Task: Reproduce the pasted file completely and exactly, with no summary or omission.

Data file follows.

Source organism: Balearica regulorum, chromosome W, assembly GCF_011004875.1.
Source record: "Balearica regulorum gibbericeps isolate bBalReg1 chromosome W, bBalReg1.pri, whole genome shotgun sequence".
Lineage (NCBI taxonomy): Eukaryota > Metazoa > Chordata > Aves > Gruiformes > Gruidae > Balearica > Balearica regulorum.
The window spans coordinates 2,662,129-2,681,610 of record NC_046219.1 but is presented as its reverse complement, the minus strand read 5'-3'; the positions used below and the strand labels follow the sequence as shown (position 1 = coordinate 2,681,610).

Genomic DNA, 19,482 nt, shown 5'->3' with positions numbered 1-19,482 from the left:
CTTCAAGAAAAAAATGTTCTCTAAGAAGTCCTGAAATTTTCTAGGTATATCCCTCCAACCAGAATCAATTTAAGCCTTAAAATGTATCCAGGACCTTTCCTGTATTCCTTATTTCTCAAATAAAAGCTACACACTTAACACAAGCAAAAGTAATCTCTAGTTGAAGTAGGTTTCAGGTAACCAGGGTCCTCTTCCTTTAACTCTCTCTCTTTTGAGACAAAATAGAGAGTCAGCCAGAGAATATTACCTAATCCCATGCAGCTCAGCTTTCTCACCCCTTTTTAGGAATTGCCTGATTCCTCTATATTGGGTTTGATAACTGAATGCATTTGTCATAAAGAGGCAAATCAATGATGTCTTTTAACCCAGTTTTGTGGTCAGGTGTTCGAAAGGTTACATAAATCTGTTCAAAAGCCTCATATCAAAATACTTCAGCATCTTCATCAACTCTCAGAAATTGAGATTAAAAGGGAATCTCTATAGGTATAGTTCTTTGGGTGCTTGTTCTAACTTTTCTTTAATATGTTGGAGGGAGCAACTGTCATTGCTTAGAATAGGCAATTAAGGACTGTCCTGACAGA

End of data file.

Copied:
Source organism: Balearica regulorum, chromosome W, assembly GCF_011004875.1.
Source record: "Balearica regulorum gibbericeps isolate bBalReg1 chromosome W, bBalReg1.pri, whole genome shotgun sequence".
Lineage (NCBI taxonomy): Eukaryota > Metazoa > Chordata > Aves > Gruiformes > Gruidae > Balearica > Balearica regulorum.
The window spans coordinates 2,662,129-2,681,610 of record NC_046219.1 but is presented as its reverse complement, the minus strand read 5'-3'; the positions used below and the strand labels follow the sequence as shown (position 1 = coordinate 2,681,610).

Genomic DNA, 19,482 nt, shown 5'->3' with positions numbered 1-19,482 from the left:
CTTCAAGAAAAAAATGTTCTCTAAGAAGTCCTGAAATTTTCTAGGTATATCCCTCCAACCAGAATCAATTTAAGCCTTAAAATGTATCCAGGACCTTTCCTGTATTCCTTATTTCTCAAATAAAAGCTACACACTTAACACAAGCAAAAGTAATCTCTAGTTGAAGTAGGTTTCAGGTAACCAGGGTCCTCTTCCTTTAACTCTCTCTCTTTTGAGACAAAATAGAGAGTCAGCCAGAGAATATTACCTAATCCCATGCAGCTCAGCTTTCTCACCCCTTTTTAGGAATTGCCTGATTCCTCTATATTGGGTTTGATAACTGAATGCATTTGTCATAAAGAGGCAAATCAATGATGTCTTTTAACCCAGTTTTGTGGTCAGGTGTTCGAAAGGTTACATAAATCTGTTCAAAAGCCTCATATCAAAATACTTCAGCATCTTCATCAACTCTCAGAAATTGAGATTAAAAGGGAATCTCTATAGGTATAGTTCTTTGGGTGCTTGTTCTAACTTTTCTTTAATATGTTGGAGGGAGCAACTGTCATTGCTTAGAATAGGCAATTAAGGACTGTCCTGACAGA